US 3672854 A
Description (OCR text may contain errors)
United States Patent oat-e 3,672,854 Patented June 27, 1972 3,672,854 MIDDLE DISTILLATE Robert H. Rosenwald, Western Springs, and Alexander Gaydasch, Chicago, Ill., assignors to Universal Oil Products Company, Des Plaines, Ill. No Drawing. Filed Dec. 3, 1969, Ser. No. 881,895
Int. Cl. C] 1/18 l J.S. Cl. 44-66 3 Claims ABSTRACT OF THE DISCLOSURE Middle distillate of improved pour point containing a pour point depressant amount of a (D -C saturated carboxylic acid ester of a polyhydric alcohol having from 4 to 8 hydroxy groups.
BACKGROUND OF THE INVENTION Middle distillates are defined as petroleum distillates containing components boiling above the range of gasoline and having an end boiling point of not above about 750 F., and are so defined in the present specification and claims. In one embodiment the middle distillate also may include components boiling within the gasoline range and, in this embodiment, the middle distillate will boil within the range of from about 250 to about 750 F. In another embodiment the middle distillate will have an initial boiling point above gasoline and thus will boil within the range of from about 400 to about 750 F.
The middle distillate is a liquid mixture of hydrocarbons and, upon cooling, some of them crystallize to form a waxy precipitate. These crystals become active centers for further crystallization, with the result that the distillate congeals and loses its free flowing properties. The temperature at which this occurs is defined as the pour point and is of importance to petroleum refiners and users of the oil in order that the distillate may be pumped or syphoned readily for transportation or use.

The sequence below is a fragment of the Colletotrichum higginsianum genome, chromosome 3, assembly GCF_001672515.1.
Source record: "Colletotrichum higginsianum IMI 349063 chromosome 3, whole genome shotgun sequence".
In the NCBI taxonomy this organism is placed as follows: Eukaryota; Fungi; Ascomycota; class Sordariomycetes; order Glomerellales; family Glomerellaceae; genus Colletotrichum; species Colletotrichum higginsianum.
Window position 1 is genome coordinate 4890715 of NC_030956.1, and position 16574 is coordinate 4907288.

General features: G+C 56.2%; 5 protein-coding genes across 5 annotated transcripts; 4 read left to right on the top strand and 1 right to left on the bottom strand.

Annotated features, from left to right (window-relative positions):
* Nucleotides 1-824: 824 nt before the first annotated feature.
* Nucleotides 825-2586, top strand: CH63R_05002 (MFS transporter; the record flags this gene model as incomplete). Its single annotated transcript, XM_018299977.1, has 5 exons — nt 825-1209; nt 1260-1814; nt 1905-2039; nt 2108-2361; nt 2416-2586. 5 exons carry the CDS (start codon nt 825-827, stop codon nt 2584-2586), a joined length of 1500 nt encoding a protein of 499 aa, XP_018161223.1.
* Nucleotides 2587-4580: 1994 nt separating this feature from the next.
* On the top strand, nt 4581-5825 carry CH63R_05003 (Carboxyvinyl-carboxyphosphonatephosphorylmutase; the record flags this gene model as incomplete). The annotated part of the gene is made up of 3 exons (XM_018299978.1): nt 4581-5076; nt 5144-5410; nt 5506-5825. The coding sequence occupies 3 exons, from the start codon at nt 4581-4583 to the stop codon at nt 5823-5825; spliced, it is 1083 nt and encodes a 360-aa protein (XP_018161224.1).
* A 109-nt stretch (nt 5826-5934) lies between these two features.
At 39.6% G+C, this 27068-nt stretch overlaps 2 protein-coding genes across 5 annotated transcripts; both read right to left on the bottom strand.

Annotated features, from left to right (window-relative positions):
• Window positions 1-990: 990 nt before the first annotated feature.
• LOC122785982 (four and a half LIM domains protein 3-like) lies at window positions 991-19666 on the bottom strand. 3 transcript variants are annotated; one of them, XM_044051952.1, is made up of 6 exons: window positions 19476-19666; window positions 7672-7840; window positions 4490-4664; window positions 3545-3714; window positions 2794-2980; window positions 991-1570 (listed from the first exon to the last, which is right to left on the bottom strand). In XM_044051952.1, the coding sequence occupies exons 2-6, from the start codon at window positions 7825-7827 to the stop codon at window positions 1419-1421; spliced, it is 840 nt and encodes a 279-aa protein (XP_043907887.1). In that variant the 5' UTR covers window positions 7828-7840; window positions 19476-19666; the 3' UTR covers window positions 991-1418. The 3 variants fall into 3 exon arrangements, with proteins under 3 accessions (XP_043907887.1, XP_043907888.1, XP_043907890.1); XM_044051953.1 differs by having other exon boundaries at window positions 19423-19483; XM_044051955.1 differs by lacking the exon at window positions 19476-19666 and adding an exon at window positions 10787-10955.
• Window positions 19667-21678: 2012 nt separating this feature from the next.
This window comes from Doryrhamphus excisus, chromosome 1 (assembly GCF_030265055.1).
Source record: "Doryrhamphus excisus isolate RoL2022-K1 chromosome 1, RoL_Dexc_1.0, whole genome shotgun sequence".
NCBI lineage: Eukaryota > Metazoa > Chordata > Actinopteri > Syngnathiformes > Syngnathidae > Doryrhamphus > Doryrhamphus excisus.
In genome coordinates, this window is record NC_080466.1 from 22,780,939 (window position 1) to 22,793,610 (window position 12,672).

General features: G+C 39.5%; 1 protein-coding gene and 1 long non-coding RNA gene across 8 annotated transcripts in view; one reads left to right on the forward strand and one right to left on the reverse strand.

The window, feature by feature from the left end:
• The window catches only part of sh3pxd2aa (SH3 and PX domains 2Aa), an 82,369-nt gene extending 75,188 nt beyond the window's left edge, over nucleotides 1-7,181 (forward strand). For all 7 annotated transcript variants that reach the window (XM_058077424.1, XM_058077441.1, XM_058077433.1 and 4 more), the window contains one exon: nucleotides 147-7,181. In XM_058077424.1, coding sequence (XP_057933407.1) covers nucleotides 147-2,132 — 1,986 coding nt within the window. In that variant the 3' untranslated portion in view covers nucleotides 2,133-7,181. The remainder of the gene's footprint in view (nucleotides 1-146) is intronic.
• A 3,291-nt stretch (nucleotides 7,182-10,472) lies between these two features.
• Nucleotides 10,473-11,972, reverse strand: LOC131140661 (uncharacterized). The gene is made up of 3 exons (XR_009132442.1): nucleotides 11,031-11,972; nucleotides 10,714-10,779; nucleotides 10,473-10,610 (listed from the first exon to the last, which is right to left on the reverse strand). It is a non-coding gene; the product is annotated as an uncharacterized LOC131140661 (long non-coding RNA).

Various means have been proposed heretofore to improve the pour point properties of the middle distillates. In one method this has taken the form of additional processing steps at the refinery, such as solvent extraction to remove the components believed to cause crystallization. In another method various additives have been proposed, originally based upon those which have been found effective in lubricating oils. However, it has been found that pour point depressants which are satisfactory in lubricating oils are not generally effective in middle distillates.
DESCRIPTION OF THE INVENTION As hereinbefore set forth, the middle distillate will be within the boiling range of from about 250 to about 750 F. Illustrative middle distillates include kerosene, fuel oil, diesel oil and other middle distillates used for combustion or as cleaning oils for cleansing metallic equipment. In another embodiment the middle distillate is an electrical insulating oil which is used in transformers, circuit breakers, etc. In still another embodiment the middle distillate may comprise a conventional hydraulic oil. In still another embodiment the middle distillate may comprise an intermediate oil which is awaiting further processing as, for example, light cycle oil from catalytic cracking is being stored or transported prior to recycle to the catalytic cracking or sent to another process.
Regardless of the particular middle distillate, it is readily apparent that the distillate must be free flowing at all temperatures encountered in the transportation, storage and use thereof. The pour point properties of the middle distillate are improved in accordance with the present invention by incorporating a particular carboxylic acid ester of a particular polyhydric alcohol.